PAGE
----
Marble is a classic rock and has been used for a variety of purposes for over 5,000 years. It is a metamorphic rock and was once a different type of rock. Basically, it is created from limestone which forms on the bed and shores of tropical seas and is composed mainly of shells. Shells of many different creatures, very tiny shells, shell fragments, and so on. Depending on the locality there may also be some clay or sand included, but limestone is by and large composed of shells that are made of the mineral calcite.
The ocean floor moves about and what happens is that a limestone layer can get dragged down further into the earth’s crust where it is hotter, and this transforms the calcite grains and fuses them together. This causes them to bend and swirl around under the pressure, although the rock doesn’t melt, but rather becomes similar to a ball of sticky clay that you could squeeze and manipulate in your hand. The grey swirls in marble are simply layers of clay that have got squeezed and pushed around into the marble.
Most marble is white, and the classic white marble is pure calcite without any other minerals in it. However, there are many variations and different colours. Red marble and green marble contain serpentine which is rich in magnesium. Iron oxide creates a pink marble. Sometimes the original limestone is infused with graphite which comes from the carbon in seaweed, algae, and fish, and produces a marble which is a steely grey in colour.
When you are considering marble worktops in Kingston from Marble & Granite, there are a couple of things that you should know. Calcite is only a 3 on the Mohs scale of hardness which means that it can get scratched by knife blades or sliding a heavy saucepan along the surface of the marble. Calcite also reacts to common acids such as those in vinegar or lemon juice, and when this is spilled on to the marble surface what happens is that a tiny fraction of the stone dissolves and becomes etched. It doesn’t harm the integrity of the marble, but it does leave a slight change in the colour of the stone. On polished marble, the etch looks like an area that is unpolished. You can polish an etch out, or simply leave it as part of the patina that the marble surface will acquire over time.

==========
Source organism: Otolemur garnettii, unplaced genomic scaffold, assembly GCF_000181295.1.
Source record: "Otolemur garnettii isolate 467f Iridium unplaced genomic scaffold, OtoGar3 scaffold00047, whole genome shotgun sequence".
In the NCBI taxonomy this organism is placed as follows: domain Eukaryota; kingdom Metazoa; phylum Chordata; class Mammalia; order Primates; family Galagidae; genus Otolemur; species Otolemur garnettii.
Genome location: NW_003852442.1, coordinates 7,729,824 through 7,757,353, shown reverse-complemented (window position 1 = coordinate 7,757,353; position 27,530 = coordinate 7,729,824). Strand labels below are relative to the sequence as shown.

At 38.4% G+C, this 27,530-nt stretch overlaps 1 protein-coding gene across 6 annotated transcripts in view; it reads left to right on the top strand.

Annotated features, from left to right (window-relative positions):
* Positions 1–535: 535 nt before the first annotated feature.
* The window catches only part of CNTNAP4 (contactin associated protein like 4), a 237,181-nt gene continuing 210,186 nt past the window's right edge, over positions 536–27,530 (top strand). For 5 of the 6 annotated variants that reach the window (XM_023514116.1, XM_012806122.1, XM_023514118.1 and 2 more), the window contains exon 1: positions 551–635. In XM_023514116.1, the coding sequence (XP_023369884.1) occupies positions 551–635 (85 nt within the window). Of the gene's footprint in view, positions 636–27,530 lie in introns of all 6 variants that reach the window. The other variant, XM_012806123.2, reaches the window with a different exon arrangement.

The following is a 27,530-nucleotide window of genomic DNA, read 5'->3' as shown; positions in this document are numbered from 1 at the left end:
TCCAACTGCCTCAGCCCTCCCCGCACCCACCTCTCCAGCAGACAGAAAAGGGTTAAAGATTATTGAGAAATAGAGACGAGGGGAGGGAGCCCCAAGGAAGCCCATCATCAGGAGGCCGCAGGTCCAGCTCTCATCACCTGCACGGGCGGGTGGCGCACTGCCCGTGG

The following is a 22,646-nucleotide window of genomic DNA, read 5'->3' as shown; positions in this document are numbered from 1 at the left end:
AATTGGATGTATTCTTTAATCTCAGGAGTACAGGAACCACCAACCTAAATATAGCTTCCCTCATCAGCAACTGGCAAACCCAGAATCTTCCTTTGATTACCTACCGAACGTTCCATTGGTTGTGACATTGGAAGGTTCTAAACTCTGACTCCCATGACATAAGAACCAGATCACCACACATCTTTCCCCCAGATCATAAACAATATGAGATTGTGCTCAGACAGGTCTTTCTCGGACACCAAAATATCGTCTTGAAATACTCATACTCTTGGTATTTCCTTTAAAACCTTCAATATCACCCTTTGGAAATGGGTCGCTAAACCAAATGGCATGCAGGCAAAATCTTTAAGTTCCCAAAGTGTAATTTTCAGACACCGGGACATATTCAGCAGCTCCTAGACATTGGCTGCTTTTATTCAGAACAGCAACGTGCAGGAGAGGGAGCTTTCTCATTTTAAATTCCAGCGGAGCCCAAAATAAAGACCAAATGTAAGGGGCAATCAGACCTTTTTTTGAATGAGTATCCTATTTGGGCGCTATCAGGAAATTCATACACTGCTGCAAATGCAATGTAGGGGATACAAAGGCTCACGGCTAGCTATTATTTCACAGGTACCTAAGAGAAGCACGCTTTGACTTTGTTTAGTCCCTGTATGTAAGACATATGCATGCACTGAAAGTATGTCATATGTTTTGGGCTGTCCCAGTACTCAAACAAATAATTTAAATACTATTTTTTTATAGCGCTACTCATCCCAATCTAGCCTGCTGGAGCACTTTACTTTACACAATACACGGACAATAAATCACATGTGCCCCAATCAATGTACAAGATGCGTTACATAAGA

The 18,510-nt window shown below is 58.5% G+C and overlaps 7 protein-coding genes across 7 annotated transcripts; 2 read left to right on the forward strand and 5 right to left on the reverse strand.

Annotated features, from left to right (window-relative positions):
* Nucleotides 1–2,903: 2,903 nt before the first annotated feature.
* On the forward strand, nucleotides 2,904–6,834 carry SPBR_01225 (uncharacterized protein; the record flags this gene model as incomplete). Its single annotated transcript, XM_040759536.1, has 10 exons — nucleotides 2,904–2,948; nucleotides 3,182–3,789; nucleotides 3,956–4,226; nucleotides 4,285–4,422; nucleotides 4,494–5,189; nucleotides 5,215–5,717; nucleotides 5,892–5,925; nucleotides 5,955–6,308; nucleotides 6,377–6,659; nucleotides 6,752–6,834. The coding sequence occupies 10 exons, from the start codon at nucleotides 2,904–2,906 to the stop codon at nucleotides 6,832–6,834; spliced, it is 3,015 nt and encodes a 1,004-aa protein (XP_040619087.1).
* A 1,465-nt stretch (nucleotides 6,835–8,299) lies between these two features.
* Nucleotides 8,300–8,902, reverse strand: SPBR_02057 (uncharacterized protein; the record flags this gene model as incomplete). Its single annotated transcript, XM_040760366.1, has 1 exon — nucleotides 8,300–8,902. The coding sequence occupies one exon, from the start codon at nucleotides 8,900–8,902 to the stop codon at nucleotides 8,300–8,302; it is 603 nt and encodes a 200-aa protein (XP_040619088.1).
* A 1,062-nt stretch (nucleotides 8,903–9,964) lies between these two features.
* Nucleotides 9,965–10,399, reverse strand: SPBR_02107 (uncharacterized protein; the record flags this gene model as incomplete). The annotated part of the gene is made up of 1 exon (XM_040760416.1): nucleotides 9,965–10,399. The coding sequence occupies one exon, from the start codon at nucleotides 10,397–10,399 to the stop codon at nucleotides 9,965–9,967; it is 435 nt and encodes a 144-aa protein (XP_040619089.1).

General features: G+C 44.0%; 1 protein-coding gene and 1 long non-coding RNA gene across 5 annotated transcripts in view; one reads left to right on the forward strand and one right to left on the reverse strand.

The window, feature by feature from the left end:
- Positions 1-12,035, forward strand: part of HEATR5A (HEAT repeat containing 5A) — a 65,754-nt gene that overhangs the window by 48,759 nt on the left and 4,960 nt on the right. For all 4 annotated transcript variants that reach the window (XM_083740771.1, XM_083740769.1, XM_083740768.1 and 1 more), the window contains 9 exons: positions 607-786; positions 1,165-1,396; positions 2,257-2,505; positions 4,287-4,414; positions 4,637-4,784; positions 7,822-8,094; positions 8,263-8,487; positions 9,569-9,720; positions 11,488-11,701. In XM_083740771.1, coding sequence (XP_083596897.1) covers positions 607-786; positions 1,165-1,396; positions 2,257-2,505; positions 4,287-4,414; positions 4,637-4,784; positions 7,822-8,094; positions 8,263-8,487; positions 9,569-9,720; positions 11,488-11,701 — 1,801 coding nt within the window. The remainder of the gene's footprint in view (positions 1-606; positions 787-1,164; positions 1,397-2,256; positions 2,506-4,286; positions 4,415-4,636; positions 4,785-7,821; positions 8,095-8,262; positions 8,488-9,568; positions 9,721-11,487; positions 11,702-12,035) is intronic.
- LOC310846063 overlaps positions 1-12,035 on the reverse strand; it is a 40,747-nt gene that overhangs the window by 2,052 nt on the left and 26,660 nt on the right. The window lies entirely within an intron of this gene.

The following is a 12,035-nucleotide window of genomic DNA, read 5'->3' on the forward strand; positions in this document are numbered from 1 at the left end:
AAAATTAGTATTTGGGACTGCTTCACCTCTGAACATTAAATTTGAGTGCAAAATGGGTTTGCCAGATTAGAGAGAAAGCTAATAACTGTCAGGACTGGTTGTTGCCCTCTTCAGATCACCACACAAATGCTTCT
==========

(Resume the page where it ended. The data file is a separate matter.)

Another factor about marble is that if you drop a heavy object on it – saucepan, frying pan, or whatever – it can form “star cracks”. These look like small light-coloured areas where the object struck. This is not a structural problem, but if something is dropped on the edge of the worktop it may chip or flake.
Many people believe that marble stains easily, but this is actually quite rare. The porosity of marble is similar to that of granite but having said that the porosity of all stones varies. The marble worktops we manufacture at Marble & Granite are usually sealed to prevent staining, but then so is granite. However, sealing doesn’t prevent etching occurring.
A close relative of marble is dolomitic marble. This has a little magnesium mixed in with the calcite. Dolomitic marble is a little slower to etch so you have a chance to wipe up a spill before it interacts with the surface.
While marble is primarily made of calcite, it is also possible for it to contain layers of sand or chert which is a marine rock made of pure silica. As the marble goes through metamorphism, the sand or chert turns into quartz. The end result is a stone that is mostly calcite with some quartz in it and this has led to some confusion. It has been called “soft “quartzite” but here is no such thing. A Marble that has some quartz in it is still marble.
While marble has some disadvantages, they are only really minor. If you can live with an occasional etch and are prepared to be careful with your knives and pans, marble can make a superb worktop with a shine that has a depth to it that no other stone can match. You also have a choice of a huge range of colours and patterns, so what’s not to like?